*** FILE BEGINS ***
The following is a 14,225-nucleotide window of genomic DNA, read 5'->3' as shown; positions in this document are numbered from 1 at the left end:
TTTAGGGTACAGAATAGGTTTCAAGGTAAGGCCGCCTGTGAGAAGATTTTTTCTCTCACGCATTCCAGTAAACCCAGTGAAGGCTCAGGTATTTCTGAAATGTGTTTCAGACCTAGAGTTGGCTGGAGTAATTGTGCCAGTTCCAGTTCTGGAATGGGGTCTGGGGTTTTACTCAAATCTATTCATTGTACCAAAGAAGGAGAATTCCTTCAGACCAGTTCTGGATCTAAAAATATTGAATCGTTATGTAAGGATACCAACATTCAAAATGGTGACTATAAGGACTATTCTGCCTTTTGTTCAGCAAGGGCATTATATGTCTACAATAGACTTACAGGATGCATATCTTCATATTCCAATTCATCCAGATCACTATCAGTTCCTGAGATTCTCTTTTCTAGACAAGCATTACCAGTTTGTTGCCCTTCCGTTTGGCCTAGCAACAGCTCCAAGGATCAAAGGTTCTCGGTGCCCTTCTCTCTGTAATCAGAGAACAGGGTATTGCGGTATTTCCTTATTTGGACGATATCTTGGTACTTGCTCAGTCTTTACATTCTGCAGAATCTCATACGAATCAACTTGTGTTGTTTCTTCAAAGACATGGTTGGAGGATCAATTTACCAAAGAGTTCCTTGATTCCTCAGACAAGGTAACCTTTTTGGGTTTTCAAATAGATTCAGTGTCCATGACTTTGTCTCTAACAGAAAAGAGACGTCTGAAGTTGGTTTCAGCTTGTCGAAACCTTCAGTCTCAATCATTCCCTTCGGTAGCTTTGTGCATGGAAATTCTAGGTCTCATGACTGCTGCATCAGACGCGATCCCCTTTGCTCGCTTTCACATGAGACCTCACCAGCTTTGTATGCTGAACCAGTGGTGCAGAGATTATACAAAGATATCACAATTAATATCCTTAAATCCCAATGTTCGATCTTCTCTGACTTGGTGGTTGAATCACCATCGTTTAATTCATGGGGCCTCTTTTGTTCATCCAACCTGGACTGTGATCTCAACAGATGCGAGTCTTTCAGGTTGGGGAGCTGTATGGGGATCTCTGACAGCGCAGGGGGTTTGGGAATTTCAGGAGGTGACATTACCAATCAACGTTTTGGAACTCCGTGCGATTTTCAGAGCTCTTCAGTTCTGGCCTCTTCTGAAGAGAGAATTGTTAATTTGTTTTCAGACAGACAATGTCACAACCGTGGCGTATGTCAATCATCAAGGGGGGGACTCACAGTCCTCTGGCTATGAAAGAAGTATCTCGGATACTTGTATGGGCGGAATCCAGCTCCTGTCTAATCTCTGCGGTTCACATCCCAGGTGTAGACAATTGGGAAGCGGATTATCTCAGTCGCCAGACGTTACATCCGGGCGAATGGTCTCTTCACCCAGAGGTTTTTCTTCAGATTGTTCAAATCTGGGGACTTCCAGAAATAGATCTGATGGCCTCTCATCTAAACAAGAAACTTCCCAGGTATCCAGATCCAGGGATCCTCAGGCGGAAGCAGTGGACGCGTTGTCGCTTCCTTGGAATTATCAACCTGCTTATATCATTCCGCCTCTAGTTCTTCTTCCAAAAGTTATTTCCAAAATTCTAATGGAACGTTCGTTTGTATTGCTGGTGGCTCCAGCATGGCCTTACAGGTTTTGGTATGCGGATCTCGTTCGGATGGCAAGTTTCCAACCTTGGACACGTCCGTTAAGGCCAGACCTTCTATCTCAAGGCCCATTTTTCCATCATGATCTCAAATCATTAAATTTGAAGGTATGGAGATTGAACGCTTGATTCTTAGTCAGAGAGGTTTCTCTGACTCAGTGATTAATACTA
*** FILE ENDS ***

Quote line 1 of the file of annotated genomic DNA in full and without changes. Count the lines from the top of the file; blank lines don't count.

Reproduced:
The following is a 14,225-nucleotide window of genomic DNA, read 5'->3' as shown; positions in this document are numbered from 1 at the left end: